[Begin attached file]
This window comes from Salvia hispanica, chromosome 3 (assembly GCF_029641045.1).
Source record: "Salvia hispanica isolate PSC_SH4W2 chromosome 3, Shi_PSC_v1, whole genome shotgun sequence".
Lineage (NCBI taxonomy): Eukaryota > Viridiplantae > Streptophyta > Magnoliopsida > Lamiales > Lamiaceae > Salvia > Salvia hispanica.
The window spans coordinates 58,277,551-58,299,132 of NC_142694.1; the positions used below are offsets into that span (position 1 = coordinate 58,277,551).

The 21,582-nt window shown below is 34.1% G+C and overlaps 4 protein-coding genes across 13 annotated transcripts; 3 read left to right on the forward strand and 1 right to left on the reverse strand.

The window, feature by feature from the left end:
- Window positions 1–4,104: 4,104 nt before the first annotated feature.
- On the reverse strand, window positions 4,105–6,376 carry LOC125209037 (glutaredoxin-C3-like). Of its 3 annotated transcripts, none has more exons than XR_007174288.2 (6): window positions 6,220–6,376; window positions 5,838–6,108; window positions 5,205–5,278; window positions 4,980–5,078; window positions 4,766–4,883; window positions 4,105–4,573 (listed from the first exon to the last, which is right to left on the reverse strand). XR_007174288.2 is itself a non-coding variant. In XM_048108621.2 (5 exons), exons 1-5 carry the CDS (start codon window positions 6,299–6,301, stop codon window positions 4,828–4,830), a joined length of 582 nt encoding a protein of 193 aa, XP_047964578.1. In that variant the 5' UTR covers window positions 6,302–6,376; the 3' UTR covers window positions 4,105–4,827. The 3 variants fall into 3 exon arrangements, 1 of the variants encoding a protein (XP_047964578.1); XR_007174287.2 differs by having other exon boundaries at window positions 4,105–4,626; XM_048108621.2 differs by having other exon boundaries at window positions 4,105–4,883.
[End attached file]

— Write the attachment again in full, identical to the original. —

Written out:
This window comes from Salvia hispanica, chromosome 3 (assembly GCF_029641045.1).
Source record: "Salvia hispanica isolate PSC_SH4W2 chromosome 3, Shi_PSC_v1, whole genome shotgun sequence".
Lineage (NCBI taxonomy): Eukaryota > Viridiplantae > Streptophyta > Magnoliopsida > Lamiales > Lamiaceae > Salvia > Salvia hispanica.
The window spans coordinates 58,277,551-58,299,132 of NC_142694.1; the positions used below are offsets into that span (position 1 = coordinate 58,277,551).

The 21,582-nt window shown below is 34.1% G+C and overlaps 4 protein-coding genes across 13 annotated transcripts; 3 read left to right on the forward strand and 1 right to left on the reverse strand.

The window, feature by feature from the left end:
- Window positions 1–4,104: 4,104 nt before the first annotated feature.
- On the reverse strand, window positions 4,105–6,376 carry LOC125209037 (glutaredoxin-C3-like). Of its 3 annotated transcripts, none has more exons than XR_007174288.2 (6): window positions 6,220–6,376; window positions 5,838–6,108; window positions 5,205–5,278; window positions 4,980–5,078; window positions 4,766–4,883; window positions 4,105–4,573 (listed from the first exon to the last, which is right to left on the reverse strand). XR_007174288.2 is itself a non-coding variant. In XM_048108621.2 (5 exons), exons 1-5 carry the CDS (start codon window positions 6,299–6,301, stop codon window positions 4,828–4,830), a joined length of 582 nt encoding a protein of 193 aa, XP_047964578.1. In that variant the 5' UTR covers window positions 6,302–6,376; the 3' UTR covers window positions 4,105–4,827. The 3 variants fall into 3 exon arrangements, 1 of the variants encoding a protein (XP_047964578.1); XR_007174287.2 differs by having other exon boundaries at window positions 4,105–4,626; XM_048108621.2 differs by having other exon boundaries at window positions 4,105–4,883.